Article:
To make CBD for use in food or medicine, hemp must be cultivated, harvested, dried, processed, extracted, and purified using specialized equipment and processes. This manufacturing process for CBD derived medicines is multi-step and requires several different stages. In total, the process takes many months from growing the plant to extracting and refining the CBD before sale or incorporation into finished medicines.
Ideal conditions: Selective varieties of CBD Hemp of Cannabis spp. are specially bred to comply with producing high levels of Cannabidiol, or CBD. Hemp is an annual plant that grows well in most parts of the country, other than in extreme desert conditions and high mountain areas. It thrives in warm weather and grows best in well-drained soils that are high in organic matter. Hemp seeds are generally sown in directly where the plants are to grow, rather than in pots for transplanting. They should be planted after the average date of last frost has passed. Established hemp plants are fairly drought tolerant, but the seedlings require irrigation for the first six weeks whenever the soil is dry.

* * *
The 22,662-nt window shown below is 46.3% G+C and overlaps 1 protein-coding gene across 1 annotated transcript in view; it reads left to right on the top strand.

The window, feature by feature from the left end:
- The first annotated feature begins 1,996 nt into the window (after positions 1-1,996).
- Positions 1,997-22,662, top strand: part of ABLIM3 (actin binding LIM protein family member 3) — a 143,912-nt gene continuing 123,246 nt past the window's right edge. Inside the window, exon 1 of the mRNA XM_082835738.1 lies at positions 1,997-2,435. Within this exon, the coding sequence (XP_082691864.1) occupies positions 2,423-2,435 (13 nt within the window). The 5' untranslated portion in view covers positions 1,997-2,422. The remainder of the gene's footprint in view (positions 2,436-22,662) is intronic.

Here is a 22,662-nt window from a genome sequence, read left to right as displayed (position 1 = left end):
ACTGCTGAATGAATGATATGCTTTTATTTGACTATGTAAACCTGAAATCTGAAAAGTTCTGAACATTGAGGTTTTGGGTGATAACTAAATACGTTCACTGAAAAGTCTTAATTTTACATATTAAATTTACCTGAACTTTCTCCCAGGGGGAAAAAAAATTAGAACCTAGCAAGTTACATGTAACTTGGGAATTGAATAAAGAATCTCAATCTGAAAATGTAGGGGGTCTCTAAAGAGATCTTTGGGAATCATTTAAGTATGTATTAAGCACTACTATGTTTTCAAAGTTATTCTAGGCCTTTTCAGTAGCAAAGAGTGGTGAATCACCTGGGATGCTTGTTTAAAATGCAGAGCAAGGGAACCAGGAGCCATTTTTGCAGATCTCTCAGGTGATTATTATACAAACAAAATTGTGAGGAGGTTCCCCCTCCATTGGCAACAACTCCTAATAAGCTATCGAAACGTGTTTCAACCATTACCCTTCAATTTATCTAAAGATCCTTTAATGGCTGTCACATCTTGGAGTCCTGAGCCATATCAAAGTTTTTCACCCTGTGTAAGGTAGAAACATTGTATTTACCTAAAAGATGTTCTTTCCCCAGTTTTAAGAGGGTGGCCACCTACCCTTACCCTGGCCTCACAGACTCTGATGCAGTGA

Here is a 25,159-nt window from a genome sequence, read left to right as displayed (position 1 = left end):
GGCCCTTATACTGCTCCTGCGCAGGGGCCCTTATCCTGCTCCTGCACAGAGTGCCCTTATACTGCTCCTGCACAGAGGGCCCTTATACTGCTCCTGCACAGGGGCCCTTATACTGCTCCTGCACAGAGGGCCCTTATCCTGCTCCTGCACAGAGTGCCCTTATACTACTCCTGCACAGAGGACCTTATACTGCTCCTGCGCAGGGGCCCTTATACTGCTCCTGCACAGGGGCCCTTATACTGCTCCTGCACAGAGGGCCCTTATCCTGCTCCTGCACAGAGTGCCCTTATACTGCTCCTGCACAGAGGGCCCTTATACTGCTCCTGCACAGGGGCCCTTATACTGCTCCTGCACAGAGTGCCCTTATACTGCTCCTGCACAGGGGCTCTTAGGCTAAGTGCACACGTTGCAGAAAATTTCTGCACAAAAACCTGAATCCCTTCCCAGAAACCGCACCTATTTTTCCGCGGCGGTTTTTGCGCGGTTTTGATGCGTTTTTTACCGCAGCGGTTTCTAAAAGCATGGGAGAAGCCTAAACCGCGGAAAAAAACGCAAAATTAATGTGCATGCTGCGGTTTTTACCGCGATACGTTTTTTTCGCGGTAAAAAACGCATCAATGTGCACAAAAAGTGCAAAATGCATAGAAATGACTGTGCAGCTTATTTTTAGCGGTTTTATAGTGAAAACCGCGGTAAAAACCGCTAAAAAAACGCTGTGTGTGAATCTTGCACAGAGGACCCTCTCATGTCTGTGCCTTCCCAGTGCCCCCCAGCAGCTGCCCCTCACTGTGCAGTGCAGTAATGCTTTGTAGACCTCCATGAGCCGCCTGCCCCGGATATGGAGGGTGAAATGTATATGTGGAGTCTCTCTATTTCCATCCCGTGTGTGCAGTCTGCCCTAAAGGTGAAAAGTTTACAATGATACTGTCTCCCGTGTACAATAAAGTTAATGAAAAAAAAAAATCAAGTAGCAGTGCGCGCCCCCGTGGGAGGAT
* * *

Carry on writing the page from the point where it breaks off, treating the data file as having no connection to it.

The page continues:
Cultivation: Growing hemp for CBD is more effective with the rich CBD plant varieties that contain high levels of flower and resin production. This is best for the extraction step to create full spectrum medical products. The high CBD Hemp plants generally look, grow and smell more like the typical marijuana plant.
Harvest: High CBD medical hemp is typically harvested by hand to ensure the flower heads are kept clean and intact and that the resin-rich trichomes are not dislodged by rough handling.
Post-Harvest Processing: Post-Harvest processing is the immediate agricultural processing of wet and dried herbal material needed to prepare the hemp for industrial, food or medical use. Processing practices and equipment vary significantly depending on the variety of hemp grown, the cultivation style, the available equipment and standard processes in the region.
Drying: Drying hemp post-harvest is an important step as it determines the ultimate product quality. If hemp is dried quickly, cleanly and with minimal damage or loss of the product, it maximizes the quality of food, medicine or fiber products from the harvest. In contrast, hemp that is harvested too wet, or dried too slowly, or with inadequate ventilation, or gets dirty or contaminated by fungi or bacteria during harvest and drying may become spoiled, unsaleable and totally unsuitable for food or medical processing.
Extraction/Purification Process: Once the plants are harvested and properly dried, it is ready for the extraction process. The best quality extracts and medicines come from specially selected, bred and cultivated high CBD hemp plants. The seed or fiber are removed from the hemp plants to allow extraction from the remaining plant material especially the leaves and flower heads. Almost all the CBD in the plant is in the flower heads, followed by a smaller amount in the leaves. There are lesser CBD amounts in the stalk and negligible from the seed.